What is the difference between policy and consensus when it comes to a Bitcoin Core node validating transaction scripts? Can you give some examples of checks that are considered policy and checks that are considered consensus?

This question was asked during this Bitcoin Core PR review club session on PR 19698.

There was further discussion in this Bitcoin Core PR review club on PR 22871 and there is a section on policy in this Gloria Zhao gist.

1 Answer 1


The term "consensus checks" refers to the rules that determine whether a block is valid; specifically, if a consensus check on a block (or a transaction contained within a block) fails, then the block is considered invalid. If we get to the end of the block and none of the consensus checks has failed, then the block is valid.

Policy checks are a superset of consensus checks (meaning that policy checks are in addition to consensus checks, so that passing policy checks implies passing consensus checks), and policy checks only apply to transactions that are being considered for addition to the mempool. The purpose of policy checks is generally to (a) close off DoS vectors and (b) to make future consensus changes safer to deploy, by preventing relay of transactions that would violate such future consensus changes well in advance.

You're specifically asking about transaction script checks, but note that there are many policy (and consensus) checks on transactions that occur outside of just script validation. Also, the links in your question are to the "policy/" and "consensus/" subdirectories in Bitcoin Core's source tree, but there are many policy and consensus checks that happen outside of those directories.

Here are some examples of policy checks in script validation, that are not (yet) consensus checks. These first ones are from BIP62, which proposed a set of rules to limit transaction malleability.

Here are some policy checks relating to making softfork deployment safe in the future:

There are some miscellaneous other policy script checks, such as requiring that all pubkeys in segwit scripts be compressed, or that inputs to OP_IF/OP_NOTIF be minimally encoded. And then of course all future consensus changes (such as Taproot changes) that have not yet been activated on the network are policy checks as well. An (almost) full list of what transaction script validation checks are performed as part of policy checks when a transaction is being validated for the mempool can be found here. (Note that this list includes consensus checks as well.)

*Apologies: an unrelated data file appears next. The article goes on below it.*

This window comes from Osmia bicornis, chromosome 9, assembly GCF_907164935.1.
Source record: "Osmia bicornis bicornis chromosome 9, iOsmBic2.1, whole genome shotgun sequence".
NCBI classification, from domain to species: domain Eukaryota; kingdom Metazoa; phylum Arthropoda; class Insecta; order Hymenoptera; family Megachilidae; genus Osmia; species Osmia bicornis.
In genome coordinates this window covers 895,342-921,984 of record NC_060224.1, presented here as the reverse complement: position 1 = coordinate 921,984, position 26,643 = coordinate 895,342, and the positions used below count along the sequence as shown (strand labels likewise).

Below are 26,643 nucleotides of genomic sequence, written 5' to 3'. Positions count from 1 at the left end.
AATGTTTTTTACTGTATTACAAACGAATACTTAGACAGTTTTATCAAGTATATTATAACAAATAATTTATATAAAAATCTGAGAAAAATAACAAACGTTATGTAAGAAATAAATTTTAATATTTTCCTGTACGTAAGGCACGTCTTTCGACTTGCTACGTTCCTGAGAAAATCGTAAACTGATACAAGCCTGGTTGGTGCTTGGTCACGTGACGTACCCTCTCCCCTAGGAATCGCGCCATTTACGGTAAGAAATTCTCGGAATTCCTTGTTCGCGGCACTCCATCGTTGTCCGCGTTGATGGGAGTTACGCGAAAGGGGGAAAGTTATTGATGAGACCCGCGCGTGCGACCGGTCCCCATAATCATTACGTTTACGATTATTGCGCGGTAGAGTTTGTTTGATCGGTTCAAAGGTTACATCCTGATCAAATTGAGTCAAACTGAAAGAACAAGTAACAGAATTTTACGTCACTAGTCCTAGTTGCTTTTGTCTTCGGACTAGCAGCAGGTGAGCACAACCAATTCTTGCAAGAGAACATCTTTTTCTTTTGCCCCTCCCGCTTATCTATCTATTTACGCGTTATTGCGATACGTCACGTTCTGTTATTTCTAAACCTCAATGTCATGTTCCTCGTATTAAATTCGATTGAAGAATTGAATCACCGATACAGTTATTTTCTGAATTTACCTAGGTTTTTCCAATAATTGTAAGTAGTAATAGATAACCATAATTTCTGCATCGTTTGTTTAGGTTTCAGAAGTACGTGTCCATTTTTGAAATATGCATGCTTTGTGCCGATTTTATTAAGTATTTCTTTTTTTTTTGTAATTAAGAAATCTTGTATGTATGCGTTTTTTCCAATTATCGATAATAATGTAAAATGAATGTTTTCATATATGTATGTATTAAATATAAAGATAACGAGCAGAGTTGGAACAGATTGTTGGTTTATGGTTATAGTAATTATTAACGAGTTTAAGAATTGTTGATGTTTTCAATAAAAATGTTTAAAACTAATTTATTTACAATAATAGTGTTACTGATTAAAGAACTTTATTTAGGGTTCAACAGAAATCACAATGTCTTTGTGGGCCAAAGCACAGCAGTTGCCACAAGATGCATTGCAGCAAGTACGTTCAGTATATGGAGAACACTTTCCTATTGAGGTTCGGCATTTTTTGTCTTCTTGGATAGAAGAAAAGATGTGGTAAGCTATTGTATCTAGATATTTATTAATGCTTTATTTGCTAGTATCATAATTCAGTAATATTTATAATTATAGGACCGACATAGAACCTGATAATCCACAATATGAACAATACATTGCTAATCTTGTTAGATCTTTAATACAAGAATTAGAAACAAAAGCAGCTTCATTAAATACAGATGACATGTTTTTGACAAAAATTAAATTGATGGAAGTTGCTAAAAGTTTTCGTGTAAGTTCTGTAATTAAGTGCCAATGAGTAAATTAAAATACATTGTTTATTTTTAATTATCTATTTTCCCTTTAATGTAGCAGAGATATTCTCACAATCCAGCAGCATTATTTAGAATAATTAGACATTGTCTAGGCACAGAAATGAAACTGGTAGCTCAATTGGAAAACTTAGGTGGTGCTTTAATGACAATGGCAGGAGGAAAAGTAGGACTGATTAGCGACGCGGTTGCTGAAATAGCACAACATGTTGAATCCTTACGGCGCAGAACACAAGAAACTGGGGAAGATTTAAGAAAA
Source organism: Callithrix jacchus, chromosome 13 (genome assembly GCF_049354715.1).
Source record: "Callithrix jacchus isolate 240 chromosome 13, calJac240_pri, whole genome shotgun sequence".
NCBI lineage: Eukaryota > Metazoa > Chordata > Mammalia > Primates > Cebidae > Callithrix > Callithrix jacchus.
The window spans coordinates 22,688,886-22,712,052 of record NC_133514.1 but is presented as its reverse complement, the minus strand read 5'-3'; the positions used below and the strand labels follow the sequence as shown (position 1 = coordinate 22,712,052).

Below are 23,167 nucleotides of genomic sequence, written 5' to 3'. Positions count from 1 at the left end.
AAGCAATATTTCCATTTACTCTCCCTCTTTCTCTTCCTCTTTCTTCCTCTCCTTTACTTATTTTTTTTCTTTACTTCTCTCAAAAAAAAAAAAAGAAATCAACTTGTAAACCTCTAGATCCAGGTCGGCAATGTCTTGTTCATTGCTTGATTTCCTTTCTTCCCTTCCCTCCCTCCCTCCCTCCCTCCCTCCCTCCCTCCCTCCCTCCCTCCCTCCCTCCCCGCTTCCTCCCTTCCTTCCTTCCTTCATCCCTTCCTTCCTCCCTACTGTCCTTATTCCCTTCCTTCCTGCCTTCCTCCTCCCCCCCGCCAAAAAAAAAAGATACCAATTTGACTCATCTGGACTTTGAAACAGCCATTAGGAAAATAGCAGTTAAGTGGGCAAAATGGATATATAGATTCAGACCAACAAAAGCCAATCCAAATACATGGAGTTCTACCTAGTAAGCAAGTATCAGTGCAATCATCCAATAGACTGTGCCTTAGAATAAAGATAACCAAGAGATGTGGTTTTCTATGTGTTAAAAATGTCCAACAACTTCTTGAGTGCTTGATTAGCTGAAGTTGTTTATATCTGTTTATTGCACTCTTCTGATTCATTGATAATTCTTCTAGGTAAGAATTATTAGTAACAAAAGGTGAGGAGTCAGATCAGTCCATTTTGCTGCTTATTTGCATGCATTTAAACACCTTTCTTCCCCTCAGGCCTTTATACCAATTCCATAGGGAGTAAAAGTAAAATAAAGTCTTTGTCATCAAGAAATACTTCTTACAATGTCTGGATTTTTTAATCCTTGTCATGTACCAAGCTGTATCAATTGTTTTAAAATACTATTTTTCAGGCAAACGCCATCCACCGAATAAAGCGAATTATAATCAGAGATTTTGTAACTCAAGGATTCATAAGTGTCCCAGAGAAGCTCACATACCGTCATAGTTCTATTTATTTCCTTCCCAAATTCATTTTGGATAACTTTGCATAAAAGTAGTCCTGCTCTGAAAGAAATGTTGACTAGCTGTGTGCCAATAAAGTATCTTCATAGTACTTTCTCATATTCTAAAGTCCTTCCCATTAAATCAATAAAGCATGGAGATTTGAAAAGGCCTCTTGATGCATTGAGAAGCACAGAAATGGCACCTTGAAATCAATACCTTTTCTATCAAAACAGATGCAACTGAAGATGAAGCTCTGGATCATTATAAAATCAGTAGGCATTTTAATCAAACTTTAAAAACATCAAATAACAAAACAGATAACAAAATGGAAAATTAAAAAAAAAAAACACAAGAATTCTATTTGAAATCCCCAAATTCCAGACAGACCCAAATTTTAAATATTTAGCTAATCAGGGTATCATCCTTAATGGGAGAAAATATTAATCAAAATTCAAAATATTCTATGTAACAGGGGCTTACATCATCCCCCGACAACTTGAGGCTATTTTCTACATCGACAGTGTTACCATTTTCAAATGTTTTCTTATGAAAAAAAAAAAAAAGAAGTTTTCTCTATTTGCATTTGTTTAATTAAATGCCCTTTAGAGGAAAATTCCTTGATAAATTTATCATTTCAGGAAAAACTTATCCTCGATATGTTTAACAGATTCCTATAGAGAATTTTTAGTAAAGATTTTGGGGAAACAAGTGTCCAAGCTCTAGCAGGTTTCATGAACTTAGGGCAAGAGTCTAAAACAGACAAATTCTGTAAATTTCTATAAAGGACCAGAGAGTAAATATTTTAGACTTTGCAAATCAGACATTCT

However that is not quite a complete set of transaction script validation rules that are enforced as policy checks. During mempool acceptance, we perform other checks on a transaction as well, some of which depend on a transaction's scripts. Some examples of these include:

  • Non-p2sh, non-segwit spends must be P2PKH, P2PK, or bare multisig
  • scriptSig or witness must be no more than a given size
  • Various rules on outputs created (no more than one OP_RETURN, must be P2SH/v0 segwit/P2PKH/P2PK/MULTISIG, value must be above dust threshold)
  • Limits on how many signature checks are performed by the transaction

There are a lot of these to list, but tracing the code in mempool acceptance (particularly here) and inspecting functions like CheckTransaction, IsStandardTx, and CheckTxInputs should yield the remaining policy script checks, on top of the ones enforced inside the script interpreter.

Transaction script consensus checks are a much smaller set. Some of the script flags that are now consensus checks include:

  • P2SH

The full list (with enabling conditions) can be seen here. Note that as consensus rules have changed in Bitcoin's history, not all the script flags mentioned in that function are enabled on all blocks.

Most (all?) of the remaining consensus checks performed on transactions can be found in ConnectBlock(), CheckBlock(), and ContextualCheckBlock().

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